Pat Murphy during the CCTV Meeting at the Rising Sun in Mullinavat PICTURE: PAT MOORE
A public meeting on installing CCTV in Mullinavat has heard that the cost of setting up and maintaining the technology is “prohibitive” for small rural communities.
Over 20 people attended the meeting last Thursday, including senior members of An Garda Síochana in Kilkenny and local councillors.
Ronan Ryan from Kilkenny County Council gave a presentation to those in attendance on the Department of Justice’s Community Based CCTV Scheme and what is involved in applications.
The Government will provide grant aid of up to 60% with a maximum grant of €40,000 which would mean a community group must put up match funding of over €16,000 under the scheme.
Mr Ryan told the meeting that “communities are doing this”. Sgt Peter McConnon, Crime Prevention Officer for the Kilkenny/Carlow Garda Divison, also addressed those gathered.
He said that some communities are raising their own money without the grant from Government as the scheme requires certain specifications on the camera that pushes up the cost.
Sgt McConnon said a community group in Tullow has gone about installing 16 cameras for a cost of €54,000 and that same amount of cameras under the Department’s specifications would be €100,000 plus.
He added: “Two cameras in a park in Carlow, we were quoted to feed into the Garda station, stay sitting down [he joked]...€86,000. Most of that was civil works.”
Sean Maher, who attended the meeting, said Local Property Tax revenue should be used to help fund the scheme in communities.
He said: “It just would not be possible for an area like Mullinavat to come up with that kind of money. We’re getting very little for our Local Property Tax. This is one thing that would really convince people that are paying it.
“I’m shocked. This is vital, it’s vital to rural Ireland. I thought this would be a 90% or a 100% grant. I’d be all for it but the cost is prohibitive.”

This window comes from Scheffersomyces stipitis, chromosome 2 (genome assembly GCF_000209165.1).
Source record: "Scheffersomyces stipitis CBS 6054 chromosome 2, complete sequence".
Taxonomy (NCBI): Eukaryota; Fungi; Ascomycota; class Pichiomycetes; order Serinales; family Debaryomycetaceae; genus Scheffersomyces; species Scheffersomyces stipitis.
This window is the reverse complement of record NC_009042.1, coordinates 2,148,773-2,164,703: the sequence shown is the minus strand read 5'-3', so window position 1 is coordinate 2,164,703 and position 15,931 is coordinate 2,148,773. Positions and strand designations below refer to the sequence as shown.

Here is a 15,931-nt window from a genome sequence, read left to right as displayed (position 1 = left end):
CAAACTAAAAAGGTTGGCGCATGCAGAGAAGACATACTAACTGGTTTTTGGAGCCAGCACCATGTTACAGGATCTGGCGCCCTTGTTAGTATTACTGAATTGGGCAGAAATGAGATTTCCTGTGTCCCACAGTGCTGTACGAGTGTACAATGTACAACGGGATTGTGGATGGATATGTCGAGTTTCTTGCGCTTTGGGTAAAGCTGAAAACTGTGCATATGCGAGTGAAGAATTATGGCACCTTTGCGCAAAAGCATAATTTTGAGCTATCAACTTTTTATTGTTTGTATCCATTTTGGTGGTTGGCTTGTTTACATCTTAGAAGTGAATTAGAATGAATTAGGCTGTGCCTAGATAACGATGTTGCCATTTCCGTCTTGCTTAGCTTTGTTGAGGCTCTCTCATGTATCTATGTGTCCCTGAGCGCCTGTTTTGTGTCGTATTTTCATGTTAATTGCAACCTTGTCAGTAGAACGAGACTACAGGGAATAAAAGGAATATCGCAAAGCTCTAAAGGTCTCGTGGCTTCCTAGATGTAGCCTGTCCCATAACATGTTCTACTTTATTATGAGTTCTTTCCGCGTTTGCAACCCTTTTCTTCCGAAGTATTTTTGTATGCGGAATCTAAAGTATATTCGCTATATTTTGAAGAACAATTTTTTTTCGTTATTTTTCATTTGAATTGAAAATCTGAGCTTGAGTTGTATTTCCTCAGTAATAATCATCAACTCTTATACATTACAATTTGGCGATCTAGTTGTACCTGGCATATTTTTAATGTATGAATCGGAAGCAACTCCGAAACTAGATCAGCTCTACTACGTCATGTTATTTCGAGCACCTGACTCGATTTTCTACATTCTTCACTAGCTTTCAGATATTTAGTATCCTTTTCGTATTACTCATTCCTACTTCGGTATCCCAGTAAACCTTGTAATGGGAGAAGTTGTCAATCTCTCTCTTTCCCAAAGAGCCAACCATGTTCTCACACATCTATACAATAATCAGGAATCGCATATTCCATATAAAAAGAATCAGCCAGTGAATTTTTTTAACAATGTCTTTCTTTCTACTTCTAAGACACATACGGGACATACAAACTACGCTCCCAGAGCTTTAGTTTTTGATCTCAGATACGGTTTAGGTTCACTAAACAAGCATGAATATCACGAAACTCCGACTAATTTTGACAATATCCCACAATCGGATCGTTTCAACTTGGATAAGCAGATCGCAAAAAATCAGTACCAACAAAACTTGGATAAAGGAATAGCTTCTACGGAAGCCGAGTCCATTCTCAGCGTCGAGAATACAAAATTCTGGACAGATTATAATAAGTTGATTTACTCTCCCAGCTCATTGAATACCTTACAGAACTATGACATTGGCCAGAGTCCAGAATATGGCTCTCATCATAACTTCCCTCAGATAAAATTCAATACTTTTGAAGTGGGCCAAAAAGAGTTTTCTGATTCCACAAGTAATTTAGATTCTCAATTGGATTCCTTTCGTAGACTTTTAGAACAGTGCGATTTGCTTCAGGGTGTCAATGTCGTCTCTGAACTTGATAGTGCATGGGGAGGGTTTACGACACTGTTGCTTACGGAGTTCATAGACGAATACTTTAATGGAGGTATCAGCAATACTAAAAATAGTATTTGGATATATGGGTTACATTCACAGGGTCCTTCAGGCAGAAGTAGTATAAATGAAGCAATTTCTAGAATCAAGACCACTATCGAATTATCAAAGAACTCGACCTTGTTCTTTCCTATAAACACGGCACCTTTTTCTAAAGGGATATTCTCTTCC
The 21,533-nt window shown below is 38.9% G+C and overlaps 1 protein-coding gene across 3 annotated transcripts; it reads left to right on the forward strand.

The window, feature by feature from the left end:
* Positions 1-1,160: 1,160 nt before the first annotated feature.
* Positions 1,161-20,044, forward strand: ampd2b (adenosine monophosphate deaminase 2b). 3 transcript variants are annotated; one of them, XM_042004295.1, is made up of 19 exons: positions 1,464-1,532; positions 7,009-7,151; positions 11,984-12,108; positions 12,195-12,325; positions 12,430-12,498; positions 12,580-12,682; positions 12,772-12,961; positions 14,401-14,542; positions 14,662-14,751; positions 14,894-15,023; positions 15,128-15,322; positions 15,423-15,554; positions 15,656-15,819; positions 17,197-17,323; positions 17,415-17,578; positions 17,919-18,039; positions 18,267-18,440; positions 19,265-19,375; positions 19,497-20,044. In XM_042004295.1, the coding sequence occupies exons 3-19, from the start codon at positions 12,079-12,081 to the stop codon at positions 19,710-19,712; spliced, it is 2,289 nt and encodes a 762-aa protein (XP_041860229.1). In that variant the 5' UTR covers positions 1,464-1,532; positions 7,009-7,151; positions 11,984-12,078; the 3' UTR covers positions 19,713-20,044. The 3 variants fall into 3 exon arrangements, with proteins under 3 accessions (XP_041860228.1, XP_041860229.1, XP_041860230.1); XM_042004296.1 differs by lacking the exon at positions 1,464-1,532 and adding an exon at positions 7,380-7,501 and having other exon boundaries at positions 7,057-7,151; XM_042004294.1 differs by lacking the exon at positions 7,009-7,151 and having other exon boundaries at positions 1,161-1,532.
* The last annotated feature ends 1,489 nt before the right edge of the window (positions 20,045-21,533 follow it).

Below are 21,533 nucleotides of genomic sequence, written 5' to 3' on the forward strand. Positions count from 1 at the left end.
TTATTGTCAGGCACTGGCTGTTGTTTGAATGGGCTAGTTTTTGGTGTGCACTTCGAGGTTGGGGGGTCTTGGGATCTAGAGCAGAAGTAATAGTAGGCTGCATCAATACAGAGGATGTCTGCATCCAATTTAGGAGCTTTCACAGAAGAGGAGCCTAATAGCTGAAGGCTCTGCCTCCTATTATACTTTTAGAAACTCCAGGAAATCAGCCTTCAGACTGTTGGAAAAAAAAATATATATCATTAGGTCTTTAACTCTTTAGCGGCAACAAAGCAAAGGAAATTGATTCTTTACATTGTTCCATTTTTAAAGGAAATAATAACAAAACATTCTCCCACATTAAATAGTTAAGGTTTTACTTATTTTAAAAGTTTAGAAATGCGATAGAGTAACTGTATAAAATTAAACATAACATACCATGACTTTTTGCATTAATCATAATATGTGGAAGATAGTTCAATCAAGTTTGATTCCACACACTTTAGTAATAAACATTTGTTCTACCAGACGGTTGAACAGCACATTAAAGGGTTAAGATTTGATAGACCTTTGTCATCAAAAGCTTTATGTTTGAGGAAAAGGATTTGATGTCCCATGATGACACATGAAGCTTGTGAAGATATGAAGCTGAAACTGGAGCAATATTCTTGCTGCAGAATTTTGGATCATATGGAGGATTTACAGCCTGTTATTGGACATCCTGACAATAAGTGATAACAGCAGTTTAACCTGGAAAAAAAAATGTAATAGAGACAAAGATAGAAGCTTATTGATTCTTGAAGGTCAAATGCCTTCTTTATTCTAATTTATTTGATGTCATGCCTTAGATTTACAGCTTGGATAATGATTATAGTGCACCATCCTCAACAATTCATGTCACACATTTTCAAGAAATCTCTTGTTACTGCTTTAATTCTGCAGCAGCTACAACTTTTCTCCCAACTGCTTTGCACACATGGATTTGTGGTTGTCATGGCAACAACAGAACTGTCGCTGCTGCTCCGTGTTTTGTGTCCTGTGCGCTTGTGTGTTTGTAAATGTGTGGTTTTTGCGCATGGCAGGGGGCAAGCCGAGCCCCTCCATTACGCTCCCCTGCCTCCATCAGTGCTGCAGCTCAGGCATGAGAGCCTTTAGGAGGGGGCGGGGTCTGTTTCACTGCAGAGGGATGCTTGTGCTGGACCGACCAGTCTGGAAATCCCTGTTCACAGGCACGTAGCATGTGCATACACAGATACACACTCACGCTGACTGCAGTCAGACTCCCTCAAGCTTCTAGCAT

IFA Chairman for Kilkenny, James Murphy, said: “You can get disillusioned about the cost of CCTV right now but the technology is becoming cheaper. In my previous role in IFA I was responsible for renewable energies and in the four years that I was in charge, the solar PV panels came down in price by over 75%.
"That was only in four years. Don’t get disillusioned about the cost of this. I think it will get cheaper and I think now is a really good time for us to start planning for maybe an opportunity that might come in the next two years.”
Chairperson of the Joint Policing Committee in Kilkenny, Cllr Fidelis Doherty, asked if a number of communities could come together to make an application.
Sgt McConnon said once the application was put in in accordance with the criteria and is backed up with crime analysis there would not be any issue and it is a possibility.
Chief Superintendent Dominic Hayes said travelling criminals are the “bane” of Gardaí’s lives.
He said there is a lot of motorway through our counties and added: “Cameras won’t stop crime but certainly it will reduce it.”
Meanwhile Mr Ryan added that the maintenance of the cameras as the scheme stands presently will have to be paid for by the local community group.
For context, he told the meeting there are around three community CCTV cameras in Kilkenny as a result of funding back in 2003 and these have a maintenance cost of between €1,000 and €2,000 per year.
The meeting was organised by the Council Cathaoirleach, David Fitzgerald.